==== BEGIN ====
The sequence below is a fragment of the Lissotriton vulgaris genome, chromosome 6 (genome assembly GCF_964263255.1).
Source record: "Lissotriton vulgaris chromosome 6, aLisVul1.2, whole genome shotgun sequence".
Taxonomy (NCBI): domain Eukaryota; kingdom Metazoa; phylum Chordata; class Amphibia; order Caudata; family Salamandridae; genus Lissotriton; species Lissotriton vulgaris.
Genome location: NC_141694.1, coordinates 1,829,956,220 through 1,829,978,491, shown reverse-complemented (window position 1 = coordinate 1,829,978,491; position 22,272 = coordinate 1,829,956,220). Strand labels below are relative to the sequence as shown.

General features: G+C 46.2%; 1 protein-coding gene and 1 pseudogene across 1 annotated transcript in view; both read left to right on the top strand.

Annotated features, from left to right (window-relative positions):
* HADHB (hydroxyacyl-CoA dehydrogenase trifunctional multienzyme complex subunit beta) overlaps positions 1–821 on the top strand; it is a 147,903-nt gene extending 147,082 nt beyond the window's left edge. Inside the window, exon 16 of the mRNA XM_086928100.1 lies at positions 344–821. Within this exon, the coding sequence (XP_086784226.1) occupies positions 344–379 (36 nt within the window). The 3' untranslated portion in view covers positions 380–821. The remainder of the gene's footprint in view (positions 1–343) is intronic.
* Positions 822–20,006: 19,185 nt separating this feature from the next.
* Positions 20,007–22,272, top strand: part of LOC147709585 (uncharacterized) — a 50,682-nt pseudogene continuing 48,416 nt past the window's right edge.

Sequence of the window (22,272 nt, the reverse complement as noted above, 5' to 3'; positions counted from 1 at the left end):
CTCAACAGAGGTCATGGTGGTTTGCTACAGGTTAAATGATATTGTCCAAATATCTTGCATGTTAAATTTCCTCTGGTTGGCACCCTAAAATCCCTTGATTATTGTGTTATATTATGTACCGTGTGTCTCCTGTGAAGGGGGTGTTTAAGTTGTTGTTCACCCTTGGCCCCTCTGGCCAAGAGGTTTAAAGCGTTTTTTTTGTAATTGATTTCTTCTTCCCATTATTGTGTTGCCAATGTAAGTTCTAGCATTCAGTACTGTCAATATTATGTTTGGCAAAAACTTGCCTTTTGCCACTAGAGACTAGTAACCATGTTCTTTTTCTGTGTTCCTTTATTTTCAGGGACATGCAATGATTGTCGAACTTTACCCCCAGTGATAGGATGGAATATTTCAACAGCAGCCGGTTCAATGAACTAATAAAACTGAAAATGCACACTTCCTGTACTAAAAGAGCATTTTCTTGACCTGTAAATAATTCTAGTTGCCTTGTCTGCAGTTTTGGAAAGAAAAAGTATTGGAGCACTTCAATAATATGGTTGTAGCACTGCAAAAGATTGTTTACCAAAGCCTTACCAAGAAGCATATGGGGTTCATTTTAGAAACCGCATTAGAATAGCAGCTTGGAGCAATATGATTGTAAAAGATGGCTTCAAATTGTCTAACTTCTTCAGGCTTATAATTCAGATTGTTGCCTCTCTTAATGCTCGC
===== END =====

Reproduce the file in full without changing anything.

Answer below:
The sequence below is a fragment of the Lissotriton vulgaris genome, chromosome 6 (genome assembly GCF_964263255.1).
Source record: "Lissotriton vulgaris chromosome 6, aLisVul1.2, whole genome shotgun sequence".
Taxonomy (NCBI): domain Eukaryota; kingdom Metazoa; phylum Chordata; class Amphibia; order Caudata; family Salamandridae; genus Lissotriton; species Lissotriton vulgaris.
Genome location: NC_141694.1, coordinates 1,829,956,220 through 1,829,978,491, shown reverse-complemented (window position 1 = coordinate 1,829,978,491; position 22,272 = coordinate 1,829,956,220). Strand labels below are relative to the sequence as shown.

General features: G+C 46.2%; 1 protein-coding gene and 1 pseudogene across 1 annotated transcript in view; both read left to right on the top strand.

Annotated features, from left to right (window-relative positions):
* HADHB (hydroxyacyl-CoA dehydrogenase trifunctional multienzyme complex subunit beta) overlaps positions 1–821 on the top strand; it is a 147,903-nt gene extending 147,082 nt beyond the window's left edge. Inside the window, exon 16 of the mRNA XM_086928100.1 lies at positions 344–821. Within this exon, the coding sequence (XP_086784226.1) occupies positions 344–379 (36 nt within the window). The 3' untranslated portion in view covers positions 380–821. The remainder of the gene's footprint in view (positions 1–343) is intronic.
* Positions 822–20,006: 19,185 nt separating this feature from the next.
* Positions 20,007–22,272, top strand: part of LOC147709585 (uncharacterized) — a 50,682-nt pseudogene continuing 48,416 nt past the window's right edge.

Sequence of the window (22,272 nt, the reverse complement as noted above, 5' to 3'; positions counted from 1 at the left end):
CTCAACAGAGGTCATGGTGGTTTGCTACAGGTTAAATGATATTGTCCAAATATCTTGCATGTTAAATTTCCTCTGGTTGGCACCCTAAAATCCCTTGATTATTGTGTTATATTATGTACCGTGTGTCTCCTGTGAAGGGGGTGTTTAAGTTGTTGTTCACCCTTGGCCCCTCTGGCCAAGAGGTTTAAAGCGTTTTTTTTGTAATTGATTTCTTCTTCCCATTATTGTGTTGCCAATGTAAGTTCTAGCATTCAGTACTGTCAATATTATGTTTGGCAAAAACTTGCCTTTTGCCACTAGAGACTAGTAACCATGTTCTTTTTCTGTGTTCCTTTATTTTCAGGGACATGCAATGATTGTCGAACTTTACCCCCAGTGATAGGATGGAATATTTCAACAGCAGCCGGTTCAATGAACTAATAAAACTGAAAATGCACACTTCCTGTACTAAAAGAGCATTTTCTTGACCTGTAAATAATTCTAGTTGCCTTGTCTGCAGTTTTGGAAAGAAAAAGTATTGGAGCACTTCAATAATATGGTTGTAGCACTGCAAAAGATTGTTTACCAAAGCCTTACCAAGAAGCATATGGGGTTCATTTTAGAAACCGCATTAGAATAGCAGCTTGGAGCAATATGATTGTAAAAGATGGCTTCAAATTGTCTAACTTCTTCAGGCTTATAATTCAGATTGTTGCCTCTCTTAATGCTCGC